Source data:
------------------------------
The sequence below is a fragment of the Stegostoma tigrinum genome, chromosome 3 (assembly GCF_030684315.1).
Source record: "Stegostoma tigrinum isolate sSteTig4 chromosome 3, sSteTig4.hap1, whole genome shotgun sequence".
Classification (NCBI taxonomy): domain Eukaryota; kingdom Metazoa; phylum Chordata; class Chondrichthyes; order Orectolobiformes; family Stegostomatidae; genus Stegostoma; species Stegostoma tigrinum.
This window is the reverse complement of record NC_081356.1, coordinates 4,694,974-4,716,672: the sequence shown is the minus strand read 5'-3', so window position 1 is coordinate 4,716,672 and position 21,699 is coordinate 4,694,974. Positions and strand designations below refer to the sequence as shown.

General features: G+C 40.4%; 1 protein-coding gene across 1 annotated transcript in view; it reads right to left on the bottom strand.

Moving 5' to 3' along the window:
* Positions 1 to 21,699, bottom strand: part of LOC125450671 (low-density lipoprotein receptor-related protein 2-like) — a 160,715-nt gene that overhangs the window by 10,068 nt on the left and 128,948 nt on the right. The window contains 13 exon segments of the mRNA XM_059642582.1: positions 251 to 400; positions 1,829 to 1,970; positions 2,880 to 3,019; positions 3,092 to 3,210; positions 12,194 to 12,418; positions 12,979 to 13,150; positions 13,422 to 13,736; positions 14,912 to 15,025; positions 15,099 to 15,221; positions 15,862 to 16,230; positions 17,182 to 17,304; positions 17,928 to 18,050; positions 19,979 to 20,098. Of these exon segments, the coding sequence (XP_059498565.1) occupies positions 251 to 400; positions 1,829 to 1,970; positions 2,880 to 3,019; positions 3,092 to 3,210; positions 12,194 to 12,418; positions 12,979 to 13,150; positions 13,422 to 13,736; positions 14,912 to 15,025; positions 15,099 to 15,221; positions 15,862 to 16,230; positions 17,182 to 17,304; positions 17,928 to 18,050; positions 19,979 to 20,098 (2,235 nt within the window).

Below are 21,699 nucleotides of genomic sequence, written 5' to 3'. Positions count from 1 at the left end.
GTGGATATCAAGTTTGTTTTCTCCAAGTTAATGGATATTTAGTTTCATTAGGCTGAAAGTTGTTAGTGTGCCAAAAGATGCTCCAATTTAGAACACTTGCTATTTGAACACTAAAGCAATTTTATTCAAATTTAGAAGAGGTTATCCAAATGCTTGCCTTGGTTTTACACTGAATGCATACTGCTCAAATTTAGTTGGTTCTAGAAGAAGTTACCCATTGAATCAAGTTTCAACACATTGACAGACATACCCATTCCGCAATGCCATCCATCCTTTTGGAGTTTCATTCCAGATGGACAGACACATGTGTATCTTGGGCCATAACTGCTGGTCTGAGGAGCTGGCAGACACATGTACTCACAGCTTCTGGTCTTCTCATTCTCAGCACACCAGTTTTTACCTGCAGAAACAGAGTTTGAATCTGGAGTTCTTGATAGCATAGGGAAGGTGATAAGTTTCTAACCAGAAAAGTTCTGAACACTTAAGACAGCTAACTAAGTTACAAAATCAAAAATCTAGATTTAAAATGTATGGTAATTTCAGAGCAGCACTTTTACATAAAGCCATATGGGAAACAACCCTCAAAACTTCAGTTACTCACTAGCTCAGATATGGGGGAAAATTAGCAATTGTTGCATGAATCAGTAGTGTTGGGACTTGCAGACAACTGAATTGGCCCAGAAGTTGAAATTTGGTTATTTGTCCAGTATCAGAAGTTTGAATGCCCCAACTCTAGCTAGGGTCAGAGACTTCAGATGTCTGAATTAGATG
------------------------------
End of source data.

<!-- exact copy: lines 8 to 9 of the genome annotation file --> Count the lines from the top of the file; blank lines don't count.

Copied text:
Below are 21,699 nucleotides of genomic sequence, written 5' to 3'. Positions count from 1 at the left end.
GTGGATATCAAGTTTGTTTTCTCCAAGTTAATGGATATTTAGTTTCATTAGGCTGAAAGTTGTTAGTGTGCCAAAAGATGCTCCAATTTAGAACACTTGCTATTTGAACACTAAAGCAATTTTATTCAAATTTAGAAGAGGTTATCCAAATGCTTGCCTTGGTTTTACACTGAATGCATACTGCTCAAATTTAGTTGGTTCTAGAAGAAGTTACCCATTGAATCAAGTTTCAACACATTGACAGACATACCCATTCCGCAATGCCATCCATCCTTTTGGAGTTTCATTCCAGATGGACAGACACATGTGTATCTTGGGCCATAACTGCTGGTCTGAGGAGCTGGCAGACACATGTACTCACAGCTTCTGGTCTTCTCATTCTCAGCACACCAGTTTTTACCTGCAGAAACAGAGTTTGAATCTGGAGTTCTTGATAGCATAGGGAAGGTGATAAGTTTCTAACCAGAAAAGTTCTGAACACTTAAGACAGCTAACTAAGTTACAAAATCAAAAATCTAGATTTAAAATGTATGGTAATTTCAGAGCAGCACTTTTACATAAAGCCATATGGGAAACAACCCTCAAAACTTCAGTTACTCACTAGCTCAGATATGGGGGAAAATTAGCAATTGTTGCATGAATCAGTAGTGTTGGGACTTGCAGACAACTGAATTGGCCCAGAAGTTGAAATTTGGTTATTTGTCCAGTATCAGAAGTTTGAATGCCCCAACTCTAGCTAGGGTCAGAGACTTCAGATGTCTGAATTAGATG